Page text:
Read Blake Morgan’s Legal Cheek profile in full, featuring its 2019 scorecard grades and firm review.

Browne Jacobson

Congratulations to Browne Jacobson, a full-service firm with good-quality work across a good range of practice areas (they do a lot of work defending the public sector: representing over 50 hospital trusts, as well as councils) for making it to our top ten.

This national firm based in the Midlands is a friendly, level-headed sort of place and at least one insider is ebullient: “For the quality of work, the size of firm and the pay, I would imagine you would be hard pressed to find a top 60 law firm with a better work/life balance”. The only qualification to this was that there was some variety between departments: “Commercial tends to be the longest [hours]”. But a deal’s a deal, after all. And dealmakers wait for no man (or woman).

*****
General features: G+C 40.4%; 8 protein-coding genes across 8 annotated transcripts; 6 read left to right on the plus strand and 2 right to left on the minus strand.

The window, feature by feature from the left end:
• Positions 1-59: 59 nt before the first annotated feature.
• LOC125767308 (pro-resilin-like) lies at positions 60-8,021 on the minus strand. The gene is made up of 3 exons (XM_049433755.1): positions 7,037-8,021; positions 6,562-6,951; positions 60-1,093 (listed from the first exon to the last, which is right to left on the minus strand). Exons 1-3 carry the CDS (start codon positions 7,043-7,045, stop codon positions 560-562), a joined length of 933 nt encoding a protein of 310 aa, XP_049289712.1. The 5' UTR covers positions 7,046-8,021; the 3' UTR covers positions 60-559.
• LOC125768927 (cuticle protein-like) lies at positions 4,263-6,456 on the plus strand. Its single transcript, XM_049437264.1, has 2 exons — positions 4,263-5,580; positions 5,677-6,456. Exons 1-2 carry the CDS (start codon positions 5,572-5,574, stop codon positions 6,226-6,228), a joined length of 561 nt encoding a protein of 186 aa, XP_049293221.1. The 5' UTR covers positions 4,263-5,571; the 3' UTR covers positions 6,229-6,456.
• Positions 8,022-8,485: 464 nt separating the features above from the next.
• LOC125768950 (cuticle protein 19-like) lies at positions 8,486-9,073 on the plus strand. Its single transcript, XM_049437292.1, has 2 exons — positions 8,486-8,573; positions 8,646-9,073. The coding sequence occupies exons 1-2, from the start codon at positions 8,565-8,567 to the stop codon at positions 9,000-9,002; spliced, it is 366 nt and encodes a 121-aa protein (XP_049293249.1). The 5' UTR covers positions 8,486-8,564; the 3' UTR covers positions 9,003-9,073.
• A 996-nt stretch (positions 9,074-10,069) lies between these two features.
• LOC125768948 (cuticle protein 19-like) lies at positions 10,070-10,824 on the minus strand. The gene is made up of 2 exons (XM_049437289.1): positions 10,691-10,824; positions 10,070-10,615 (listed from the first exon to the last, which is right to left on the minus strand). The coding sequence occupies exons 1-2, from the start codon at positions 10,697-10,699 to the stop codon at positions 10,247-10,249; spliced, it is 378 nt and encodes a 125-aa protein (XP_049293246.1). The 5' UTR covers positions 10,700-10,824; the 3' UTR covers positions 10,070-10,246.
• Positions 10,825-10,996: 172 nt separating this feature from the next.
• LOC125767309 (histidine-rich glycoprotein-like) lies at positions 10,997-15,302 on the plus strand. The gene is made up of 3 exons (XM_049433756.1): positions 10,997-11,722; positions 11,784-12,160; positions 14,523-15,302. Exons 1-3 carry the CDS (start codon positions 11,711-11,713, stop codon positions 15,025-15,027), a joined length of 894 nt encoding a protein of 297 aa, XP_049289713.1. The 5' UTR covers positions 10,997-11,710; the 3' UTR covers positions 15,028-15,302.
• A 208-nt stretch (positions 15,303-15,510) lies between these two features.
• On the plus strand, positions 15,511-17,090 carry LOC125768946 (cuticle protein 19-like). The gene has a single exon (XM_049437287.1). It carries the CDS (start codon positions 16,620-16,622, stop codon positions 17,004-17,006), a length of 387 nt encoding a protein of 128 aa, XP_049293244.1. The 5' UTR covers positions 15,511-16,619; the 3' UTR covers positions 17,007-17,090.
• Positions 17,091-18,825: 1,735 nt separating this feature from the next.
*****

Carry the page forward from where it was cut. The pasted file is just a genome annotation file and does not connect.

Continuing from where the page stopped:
Browne Jacobson’s Manchester office in Spinningfields was opened a couple of years ago with much ado and a goal of offering a more flexible working environment: “[it will] give our employees greater flexibility in the way they choose to work” said one senior member at the time.

Read Browne Jacobson’s Legal Cheek profile in full, featuring its 2019 scorecard grades and firm review.

DWF

DWF scooped a place not only in Legal Cheek’s top ten firms for work/life balance but also came up trumps on its average arrive-and-leave times for 2019. So we can be pretty confident that a healthy attitude to work is something DWF can deliver on. As one insider put it, the firm’s work/life balance is: “Pretty bloody great to be honest — would not trade it right now.”

Though there might be some variety between seats, one trainee said that despite being in a banking seat they were: “almost always out by 6.30-7pm”.

DWF is an ambitious and growing firm, originally a Northern/regional player, latterly expanding into London and internationally. It looks as if this City-style firm with City-style ambitions paying decent salaries but only really demanding regional hours.

Read DWF’s Legal Cheek profile in full, featuring its 2019 scorecard grades and firm review.

Fieldfisher